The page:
The trail follows a narrow passage in the rock, then the route continues with some slight gradients. When it rains the trail can become rather muddy, which could prohibit further advance. The vegetation is dominated by various renewed forest of Lenga and Coigue that grow among charred tree trunks. There are numerous bushes such as the Notro (Embothrium coccineum), which has brilliant and fleshy leaves with tubular flowers of fire red color, that generally grows in isolation because it needs a great deal of light. Calafate, Mutila (Empetrum rubrum) and Chaura (Pernettya pumila, P. mucronata) can also be found.
After this trail, the route enters a forest that has been marked Guidepost 8. This point has a junction with an alternative path upper layout which began in the first section Guidepost 4, before leaving the wooden fence wall terrace (Chacra of the Carabineros).
START OF FOREST - PATAGONES CAMP SITE
Entrance into the forest coincides with slight gradients up the slope of the mountain. The first 500 meters are practically flat and when the trail encounters boggy areas, tree trunks and planks are provided to help the crossing.
The forest is mainly made up of Coigüe and Lenga trees that are mostly reforestation and are of middle age. The vestiges of the great fire of the Mosco begin to disappear. The crystalline waters which the trail crosses are good for human consumption.
After 15 minutes Guidepost 9 is reached, a walkway that passes over a deep ravine that should be crossed carefully, especially if the tree trunks are wet. The trail continues through a dense forest of reforested Coigüe and Canelo. Upon reaching a another deep ravine the track descends to the left as marked until a gorge called the Stone Pass (Paso de las Piedras) Guidepost 10, that crosses the stream. On warm days and during spring thaw the stream can become swollen, but that does not impede further advance on the trail.
After this gorge the forest is dominated by large trees with a lot of space between them, which permits the development of you reforestation and bushes. The trees are covered with mosses and lichen. The Sphagnum type mosses practically form carpets in the most exuberant sectors.
Canelo Pass, (Paso de los Canelos) Guidepost 11 can be recognized by the dominance of these species at the bottom of the ravine.
Advancing, you find a beautiful panoramic view of the Mosco Glacier, that on clear days contrasts strongly with the green of the forest and blue skies. A rest in this place is recommended, before descending to The Ravine of the Rapids (Quebrada de las Cascaditas) Guidepost 12.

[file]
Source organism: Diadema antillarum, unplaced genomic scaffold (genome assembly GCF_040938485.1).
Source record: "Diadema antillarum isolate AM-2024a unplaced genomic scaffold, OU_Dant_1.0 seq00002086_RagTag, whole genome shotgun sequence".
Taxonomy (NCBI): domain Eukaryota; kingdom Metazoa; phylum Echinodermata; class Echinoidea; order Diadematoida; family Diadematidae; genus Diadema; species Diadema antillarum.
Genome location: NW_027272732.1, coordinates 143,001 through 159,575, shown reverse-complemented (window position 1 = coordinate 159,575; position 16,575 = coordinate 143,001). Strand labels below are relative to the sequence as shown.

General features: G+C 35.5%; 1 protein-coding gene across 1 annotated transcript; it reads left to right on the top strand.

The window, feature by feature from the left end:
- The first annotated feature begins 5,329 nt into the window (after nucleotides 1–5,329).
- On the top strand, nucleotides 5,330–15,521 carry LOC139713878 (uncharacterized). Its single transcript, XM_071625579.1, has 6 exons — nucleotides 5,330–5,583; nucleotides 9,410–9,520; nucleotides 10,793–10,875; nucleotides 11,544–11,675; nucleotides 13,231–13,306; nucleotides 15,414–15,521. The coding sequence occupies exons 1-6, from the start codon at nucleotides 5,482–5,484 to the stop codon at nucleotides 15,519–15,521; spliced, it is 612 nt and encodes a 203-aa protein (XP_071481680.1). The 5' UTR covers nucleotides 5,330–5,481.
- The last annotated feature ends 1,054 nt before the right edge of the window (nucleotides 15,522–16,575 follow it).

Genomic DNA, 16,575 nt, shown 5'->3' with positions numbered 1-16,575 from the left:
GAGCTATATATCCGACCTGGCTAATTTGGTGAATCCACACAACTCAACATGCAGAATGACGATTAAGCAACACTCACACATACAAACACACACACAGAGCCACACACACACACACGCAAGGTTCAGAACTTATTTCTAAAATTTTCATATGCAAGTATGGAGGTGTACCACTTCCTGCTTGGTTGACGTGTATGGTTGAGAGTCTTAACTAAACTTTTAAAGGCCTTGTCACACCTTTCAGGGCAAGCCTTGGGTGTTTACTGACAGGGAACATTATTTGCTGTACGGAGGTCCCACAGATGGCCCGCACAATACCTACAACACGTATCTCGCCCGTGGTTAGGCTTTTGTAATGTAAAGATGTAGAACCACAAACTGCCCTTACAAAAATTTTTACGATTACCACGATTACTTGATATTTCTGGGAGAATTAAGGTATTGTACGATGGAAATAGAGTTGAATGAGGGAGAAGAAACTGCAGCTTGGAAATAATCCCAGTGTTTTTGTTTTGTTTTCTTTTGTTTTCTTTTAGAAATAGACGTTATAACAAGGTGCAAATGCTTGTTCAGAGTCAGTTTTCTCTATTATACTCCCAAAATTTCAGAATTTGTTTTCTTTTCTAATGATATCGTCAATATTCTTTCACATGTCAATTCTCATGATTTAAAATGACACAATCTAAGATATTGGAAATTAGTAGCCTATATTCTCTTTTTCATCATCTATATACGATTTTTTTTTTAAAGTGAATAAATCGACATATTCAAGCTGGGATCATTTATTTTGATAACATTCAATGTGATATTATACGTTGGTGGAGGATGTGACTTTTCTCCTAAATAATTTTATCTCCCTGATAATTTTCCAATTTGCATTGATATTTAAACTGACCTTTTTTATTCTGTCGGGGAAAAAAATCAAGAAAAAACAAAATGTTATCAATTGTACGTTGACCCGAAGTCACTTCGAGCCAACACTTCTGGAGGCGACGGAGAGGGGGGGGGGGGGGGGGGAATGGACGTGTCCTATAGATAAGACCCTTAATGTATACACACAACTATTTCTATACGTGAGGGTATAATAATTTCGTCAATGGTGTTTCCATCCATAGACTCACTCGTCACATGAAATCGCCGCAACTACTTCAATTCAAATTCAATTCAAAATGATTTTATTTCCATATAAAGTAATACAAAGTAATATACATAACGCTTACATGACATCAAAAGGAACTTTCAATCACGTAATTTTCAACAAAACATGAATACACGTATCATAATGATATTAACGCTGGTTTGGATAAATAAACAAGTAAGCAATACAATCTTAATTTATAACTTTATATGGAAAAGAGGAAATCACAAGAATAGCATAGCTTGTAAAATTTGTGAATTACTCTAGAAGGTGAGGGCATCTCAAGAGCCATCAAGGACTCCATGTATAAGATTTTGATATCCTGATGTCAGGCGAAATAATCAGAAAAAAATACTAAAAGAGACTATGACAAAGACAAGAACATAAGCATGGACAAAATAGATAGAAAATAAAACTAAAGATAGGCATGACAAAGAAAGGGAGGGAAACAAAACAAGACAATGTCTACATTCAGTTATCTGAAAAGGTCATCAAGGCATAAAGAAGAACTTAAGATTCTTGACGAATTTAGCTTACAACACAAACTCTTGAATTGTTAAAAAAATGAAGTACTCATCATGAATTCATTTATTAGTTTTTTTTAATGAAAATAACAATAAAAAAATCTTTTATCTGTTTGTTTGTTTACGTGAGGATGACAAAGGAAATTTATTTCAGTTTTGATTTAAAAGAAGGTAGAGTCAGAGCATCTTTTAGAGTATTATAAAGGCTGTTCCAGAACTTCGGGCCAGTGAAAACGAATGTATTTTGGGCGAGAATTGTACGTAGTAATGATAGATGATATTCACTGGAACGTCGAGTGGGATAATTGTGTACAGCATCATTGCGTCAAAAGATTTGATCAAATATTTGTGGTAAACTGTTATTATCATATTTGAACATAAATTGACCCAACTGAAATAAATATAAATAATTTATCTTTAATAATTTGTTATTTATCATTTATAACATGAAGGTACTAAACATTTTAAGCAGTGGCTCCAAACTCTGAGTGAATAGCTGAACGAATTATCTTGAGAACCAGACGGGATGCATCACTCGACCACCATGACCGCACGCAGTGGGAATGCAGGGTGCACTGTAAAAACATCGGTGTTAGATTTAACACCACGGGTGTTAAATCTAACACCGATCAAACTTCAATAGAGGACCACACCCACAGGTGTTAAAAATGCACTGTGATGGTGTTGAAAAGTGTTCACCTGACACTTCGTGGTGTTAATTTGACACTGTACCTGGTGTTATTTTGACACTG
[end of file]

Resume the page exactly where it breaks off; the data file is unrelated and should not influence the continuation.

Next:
From this point large Coigües dominate the terrain and in this habitat the Patagonian Black Carpenter is frequently found. With black plumage and some white feathers, the male of this species has a beautiful head of bright red, and marks its territory with strong pecking on a hollow tree trunk. In the summer season they are silent and cautious, hidden in order to protect their young. To attract them strike a tree with a stone at an appropriate rhythm.
The trail passes through a sector of reforested Lenga trees, Guidepost 13 that grow under a canopy of adult Coigües, these trees are found outside of the typical altitude level of the species, they owe their existence to the formation of cold microclimates.
Under the ancient Coigües various bushes such as Calafate and Chaura grow. In sunny places the Notro or Ciruelillo can be found, while the leafy Magellanic Fuchsias (Chilco) indicates that we are once again in a more humid zone.
Next you will find a deep ravine, which is crossed by a tree trunk and a rustic stairs with a hand railing Guidepost 14, be careful when descending as it is a steep grade.
Finally, "Camp Patagones" is reached, a flat space in the forest that is appropriate for camping. This point, Guidepost 15 marks
PATAGONES CAMP SITE- PUESTO RIVERA SHELTER
From "Camp Patagones" continue through the forest to the east, the trail crosses some bogs and below, among the foliage, one can just see the Mosco river. The trail begins a zigzag descent to Guidepost 16 via a dirt track that in some places passes over boggy areas. Guidepost 17 marks the end of the steep grade.
Advancing through a Nothofagus forest there is a species of knots that encloses branches or tree trunks, known as "pecotras" : these are a defense response of the tree, that uses them to generate a hyper production of hormones (hyperplasia) when faced with the irritation produced by the presence of a mushroom parasite Cyttaria Darwin, That infects the tree via any injuries and cuts. The reproductive parts of the mushroom, little balls called Digüeñes can only be eaten when are young, that is to say, when they are still white or yellow.
Near the bottom of the valley the trail crosses a ravine with evidence of a major washout Guidepost 18 and meters further on is a hill where a rest area has been put in place. Guidepost 19 is a rocky narrows of the Mosco river, that in addition to being a good point to appreciate the environment allows descent to the riverbank.